Why We Get No Respect.

Discussion in 'Lawn Mowing' started by big acres, Apr 3, 2008.

  1. big acres

    big acres LawnSite Member
    Messages: 182

    Here it is, very simply put. I will speak of my best example... multi-famliy housing (apartments). There are two main reasons why we as an industry are not taken seriously.

    1. Managers are paid on performance. If they stay in budget, they stand to make a bonus of 15-20% of their ANNUAL SALARY.

    2. We are generally mavericks, people who got into the business to be our own boss, and hopefully make some money.

    So, the equation basically pits managers who are human (at least some of them), and looking out for themselves vs. lawn guys who will stab each other and shortchange themselves to remain their own boss.

    It is no wonder why contracts are coming on soooo cheap this year. The managers always wonder why they end up with lack of service, or nickel and dime extra charges, and we wonder how come we are not making any money and earning respect as an industry. This will never change... or will it??
  2. LawnsRUsInc.

    LawnsRUsInc. LawnSite Senior Member
    from midwest
    Messages: 916

    Well big acres i agree with you on some parts you, we, us control it. How we portray our business, contracts and prices. Some guys just come in ahhh $20 x 3 of my hours ahhh $60 well we cant compete with that or can we. Yea we can if the owner wants to not worry about is it done, done right ins. etc.... i will higher a co. not some one man band with his rider... Also think about the properties your bidding on. The home owner associations i am throwing contracts at are places that a pro. company can only handle. 6 guys 2.5 days to cut alone and trimming shrubs 80-90 hrs.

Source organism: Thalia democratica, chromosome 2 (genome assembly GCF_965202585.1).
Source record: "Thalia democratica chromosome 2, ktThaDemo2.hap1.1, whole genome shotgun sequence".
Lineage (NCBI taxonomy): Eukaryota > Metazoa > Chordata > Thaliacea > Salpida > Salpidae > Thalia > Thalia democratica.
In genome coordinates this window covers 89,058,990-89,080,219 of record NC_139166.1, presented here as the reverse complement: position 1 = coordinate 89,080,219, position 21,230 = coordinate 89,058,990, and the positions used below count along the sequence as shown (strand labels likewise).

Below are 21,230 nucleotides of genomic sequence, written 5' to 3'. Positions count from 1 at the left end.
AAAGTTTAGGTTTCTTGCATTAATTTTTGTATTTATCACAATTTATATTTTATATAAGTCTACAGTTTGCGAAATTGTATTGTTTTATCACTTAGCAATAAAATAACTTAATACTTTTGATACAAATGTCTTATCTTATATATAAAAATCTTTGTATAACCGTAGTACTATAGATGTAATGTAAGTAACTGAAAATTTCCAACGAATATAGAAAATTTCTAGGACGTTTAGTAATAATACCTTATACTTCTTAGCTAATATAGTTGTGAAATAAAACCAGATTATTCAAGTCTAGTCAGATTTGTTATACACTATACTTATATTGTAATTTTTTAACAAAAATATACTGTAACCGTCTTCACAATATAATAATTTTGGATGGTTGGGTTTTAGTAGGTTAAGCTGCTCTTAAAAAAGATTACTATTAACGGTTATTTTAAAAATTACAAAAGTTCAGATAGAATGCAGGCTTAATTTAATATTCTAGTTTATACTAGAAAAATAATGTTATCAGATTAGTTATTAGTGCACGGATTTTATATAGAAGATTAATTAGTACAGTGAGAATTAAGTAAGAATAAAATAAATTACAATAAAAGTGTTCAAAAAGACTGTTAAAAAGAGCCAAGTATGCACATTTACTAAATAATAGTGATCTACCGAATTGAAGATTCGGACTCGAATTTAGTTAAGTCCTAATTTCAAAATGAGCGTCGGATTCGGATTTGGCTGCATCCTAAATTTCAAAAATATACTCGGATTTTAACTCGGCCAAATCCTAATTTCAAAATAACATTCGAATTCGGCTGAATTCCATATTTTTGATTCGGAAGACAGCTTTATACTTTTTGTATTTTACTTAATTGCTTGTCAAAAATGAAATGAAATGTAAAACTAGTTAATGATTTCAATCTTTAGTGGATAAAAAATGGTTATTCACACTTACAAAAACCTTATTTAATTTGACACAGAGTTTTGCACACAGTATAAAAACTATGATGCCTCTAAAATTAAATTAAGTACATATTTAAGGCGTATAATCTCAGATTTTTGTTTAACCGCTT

Leave the places that will higher anyone for those people and take the ones that they cant handle.
  3. LwnmwrMan22

    LwnmwrMan22 LawnSite Platinum Member
    Messages: 4,373

    And it's not just multi family housing, it's any account, really.

    However, I believe that large properties like that are targets for companies, because they think "wow, look at all that grass" and think "I can just park right there for a whole day".

    Just like the Wal-Mart I lost. For the last number of years I've been charging between $60 and $100 per hour for mowing.

    This year they're going to go with either 1 company at $45 per hour, or the other at $50 per hour.

    What they're looking at, is the hourly price, and how much that reflects in their bottom line as a manager to get their bonus.

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